The American Association of Diabetes Educators recognize seven self care behaviors 12 as critical to diabetes self management. These behaviors include monitoring, taking medications, being active, healthy eating, problem solving, healthy coping, and reducing risk factors. The
A second supporting theory includes that of adult learning 13 . Malcolm Knowles, a pioneer in the field of adult learning, identified active engagement of the participant in the educational content as a key characteristic. In order to gain such engagement, the participant must be respected, and his/her goals be of both practical and immediate relevance to the participant's life experiences. The
The last theoretical consideration implemented is that of group learning. A randomized study by Rickheim, Weaver, Flader, and Kendall 14 compared the effectiveness of individual versus group education for diabetes patients. The study found that group learning resulted in greater improvements in glycemic control and provided a more efficient and cost effective approach than individual diabetes education. Norris and associates 10 revealed that the benefit of improved glycemic control following DSME declines over time; however, increased contact and follow up increases the positive glycemic effects.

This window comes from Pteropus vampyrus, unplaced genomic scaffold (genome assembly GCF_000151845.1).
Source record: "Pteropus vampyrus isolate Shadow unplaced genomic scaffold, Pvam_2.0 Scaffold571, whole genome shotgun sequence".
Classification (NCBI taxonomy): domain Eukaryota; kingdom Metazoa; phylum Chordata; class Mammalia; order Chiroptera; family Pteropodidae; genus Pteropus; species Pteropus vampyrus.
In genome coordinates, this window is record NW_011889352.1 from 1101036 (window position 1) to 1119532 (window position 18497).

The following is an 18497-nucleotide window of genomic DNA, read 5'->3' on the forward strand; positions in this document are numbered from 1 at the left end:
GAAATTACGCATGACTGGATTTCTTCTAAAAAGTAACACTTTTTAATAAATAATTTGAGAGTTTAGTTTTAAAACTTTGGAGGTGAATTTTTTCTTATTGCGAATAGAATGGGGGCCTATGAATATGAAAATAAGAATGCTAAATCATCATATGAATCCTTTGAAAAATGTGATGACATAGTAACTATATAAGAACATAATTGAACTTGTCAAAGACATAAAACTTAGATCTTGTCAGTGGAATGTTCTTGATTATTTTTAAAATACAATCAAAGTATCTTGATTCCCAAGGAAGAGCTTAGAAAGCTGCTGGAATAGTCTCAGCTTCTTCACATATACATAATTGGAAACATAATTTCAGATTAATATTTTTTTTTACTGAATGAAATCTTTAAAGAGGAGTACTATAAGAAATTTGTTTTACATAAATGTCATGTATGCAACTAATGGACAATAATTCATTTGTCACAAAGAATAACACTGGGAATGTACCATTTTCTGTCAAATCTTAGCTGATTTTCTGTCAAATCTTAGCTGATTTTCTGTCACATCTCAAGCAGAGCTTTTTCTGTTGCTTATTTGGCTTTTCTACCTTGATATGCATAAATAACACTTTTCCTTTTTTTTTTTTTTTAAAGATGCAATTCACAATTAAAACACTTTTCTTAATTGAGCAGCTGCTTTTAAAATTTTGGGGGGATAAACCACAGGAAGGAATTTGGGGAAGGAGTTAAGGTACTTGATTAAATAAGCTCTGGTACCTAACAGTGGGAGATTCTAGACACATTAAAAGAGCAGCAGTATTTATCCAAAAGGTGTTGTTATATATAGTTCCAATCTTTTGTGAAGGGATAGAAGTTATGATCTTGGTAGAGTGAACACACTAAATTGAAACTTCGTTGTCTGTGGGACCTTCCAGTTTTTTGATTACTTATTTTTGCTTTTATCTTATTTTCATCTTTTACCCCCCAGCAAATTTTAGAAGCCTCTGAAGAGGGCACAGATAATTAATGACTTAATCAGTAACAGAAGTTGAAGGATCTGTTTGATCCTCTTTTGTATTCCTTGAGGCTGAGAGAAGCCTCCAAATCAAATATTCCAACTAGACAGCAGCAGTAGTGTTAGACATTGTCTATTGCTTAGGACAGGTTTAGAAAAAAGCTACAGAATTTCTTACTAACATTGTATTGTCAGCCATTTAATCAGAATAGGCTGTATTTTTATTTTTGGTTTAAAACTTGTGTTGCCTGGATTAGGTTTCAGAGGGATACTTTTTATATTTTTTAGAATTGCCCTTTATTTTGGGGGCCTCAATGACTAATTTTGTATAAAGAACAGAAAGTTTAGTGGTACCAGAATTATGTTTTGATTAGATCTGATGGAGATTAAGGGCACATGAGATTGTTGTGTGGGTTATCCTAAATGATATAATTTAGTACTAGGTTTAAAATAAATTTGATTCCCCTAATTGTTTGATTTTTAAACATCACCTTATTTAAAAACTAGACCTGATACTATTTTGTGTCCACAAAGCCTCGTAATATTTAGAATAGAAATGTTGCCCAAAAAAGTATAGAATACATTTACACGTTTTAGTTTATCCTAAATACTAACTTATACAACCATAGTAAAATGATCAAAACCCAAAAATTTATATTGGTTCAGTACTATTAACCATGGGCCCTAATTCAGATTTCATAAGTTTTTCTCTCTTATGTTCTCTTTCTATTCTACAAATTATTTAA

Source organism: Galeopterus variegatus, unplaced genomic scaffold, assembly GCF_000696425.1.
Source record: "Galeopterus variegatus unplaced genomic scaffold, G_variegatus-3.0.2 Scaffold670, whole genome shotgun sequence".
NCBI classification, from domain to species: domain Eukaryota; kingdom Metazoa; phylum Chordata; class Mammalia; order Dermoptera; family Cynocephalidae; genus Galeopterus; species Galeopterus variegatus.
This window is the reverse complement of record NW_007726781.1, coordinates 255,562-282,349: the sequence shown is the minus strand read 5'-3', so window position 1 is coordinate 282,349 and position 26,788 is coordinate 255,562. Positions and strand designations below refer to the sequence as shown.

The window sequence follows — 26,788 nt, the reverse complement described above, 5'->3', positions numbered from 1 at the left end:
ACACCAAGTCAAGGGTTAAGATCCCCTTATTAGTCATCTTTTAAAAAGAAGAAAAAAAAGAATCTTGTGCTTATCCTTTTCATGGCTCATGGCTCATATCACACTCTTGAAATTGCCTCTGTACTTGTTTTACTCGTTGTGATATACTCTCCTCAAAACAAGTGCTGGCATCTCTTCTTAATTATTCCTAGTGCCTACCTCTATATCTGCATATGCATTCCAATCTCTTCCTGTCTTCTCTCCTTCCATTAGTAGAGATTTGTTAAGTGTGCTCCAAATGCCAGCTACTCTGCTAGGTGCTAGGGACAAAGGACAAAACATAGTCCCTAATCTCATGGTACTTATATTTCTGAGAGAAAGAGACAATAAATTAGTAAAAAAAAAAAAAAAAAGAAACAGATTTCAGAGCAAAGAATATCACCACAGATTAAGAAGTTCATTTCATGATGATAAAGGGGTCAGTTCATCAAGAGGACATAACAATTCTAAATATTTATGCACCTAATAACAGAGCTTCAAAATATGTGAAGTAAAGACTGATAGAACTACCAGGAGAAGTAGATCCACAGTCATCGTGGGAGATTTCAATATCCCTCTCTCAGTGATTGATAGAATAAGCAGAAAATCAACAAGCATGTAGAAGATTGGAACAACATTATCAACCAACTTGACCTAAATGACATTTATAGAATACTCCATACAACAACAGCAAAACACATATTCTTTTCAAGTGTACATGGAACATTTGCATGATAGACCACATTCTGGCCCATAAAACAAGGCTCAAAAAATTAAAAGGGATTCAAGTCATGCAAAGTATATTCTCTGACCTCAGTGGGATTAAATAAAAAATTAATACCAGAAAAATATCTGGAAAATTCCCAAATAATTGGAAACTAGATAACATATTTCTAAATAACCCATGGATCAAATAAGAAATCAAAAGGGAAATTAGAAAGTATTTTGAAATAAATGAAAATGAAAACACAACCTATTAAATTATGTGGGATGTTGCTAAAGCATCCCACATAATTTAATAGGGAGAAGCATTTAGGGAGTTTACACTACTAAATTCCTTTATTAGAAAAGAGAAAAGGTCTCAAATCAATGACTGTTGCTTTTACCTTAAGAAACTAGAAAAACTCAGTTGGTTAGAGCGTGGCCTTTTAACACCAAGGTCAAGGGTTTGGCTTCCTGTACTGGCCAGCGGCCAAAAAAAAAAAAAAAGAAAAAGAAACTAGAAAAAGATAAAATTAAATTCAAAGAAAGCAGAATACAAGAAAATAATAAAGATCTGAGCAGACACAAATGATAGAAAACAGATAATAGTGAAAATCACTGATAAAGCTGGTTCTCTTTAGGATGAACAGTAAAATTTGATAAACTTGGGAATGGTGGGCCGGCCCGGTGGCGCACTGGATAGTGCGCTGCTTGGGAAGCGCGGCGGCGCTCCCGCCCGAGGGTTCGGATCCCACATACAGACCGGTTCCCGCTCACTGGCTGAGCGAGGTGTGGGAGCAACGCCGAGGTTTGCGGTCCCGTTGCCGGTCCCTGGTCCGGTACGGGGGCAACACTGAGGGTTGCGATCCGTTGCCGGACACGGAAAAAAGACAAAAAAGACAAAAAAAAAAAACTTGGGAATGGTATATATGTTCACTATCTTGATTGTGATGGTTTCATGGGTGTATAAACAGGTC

A local university granted this author IRB approval to perform an electronic chart review of all consenting class participants evaluating both pre and post education Hgb A1C levels. The class included 19 participants, of which 13 met the evaluation inclusion criteria of 18 years or older, a diagnosis of type 2 diabetes, and lab data available within the designated time frame. The participants also had to complete all five classes in the series. Participants' Hgb A1C levels were recorded within a two month period prior to the first class date, and at least two months after completion of the last class. The inclusion participants included seven Caucasian males and six Caucasian females with a mean age of 64.71 years. Eleven participants (85%) reported being diagnosed with diabetes between 2 - 4 years and two participants (15%) reported having diabetes for one year or less. Nine participants (64%) reported no prior diabetes education classes. Seven family members without diabetes participated in the education series in support of a family member with diabetes, but did not contribute to the data collection.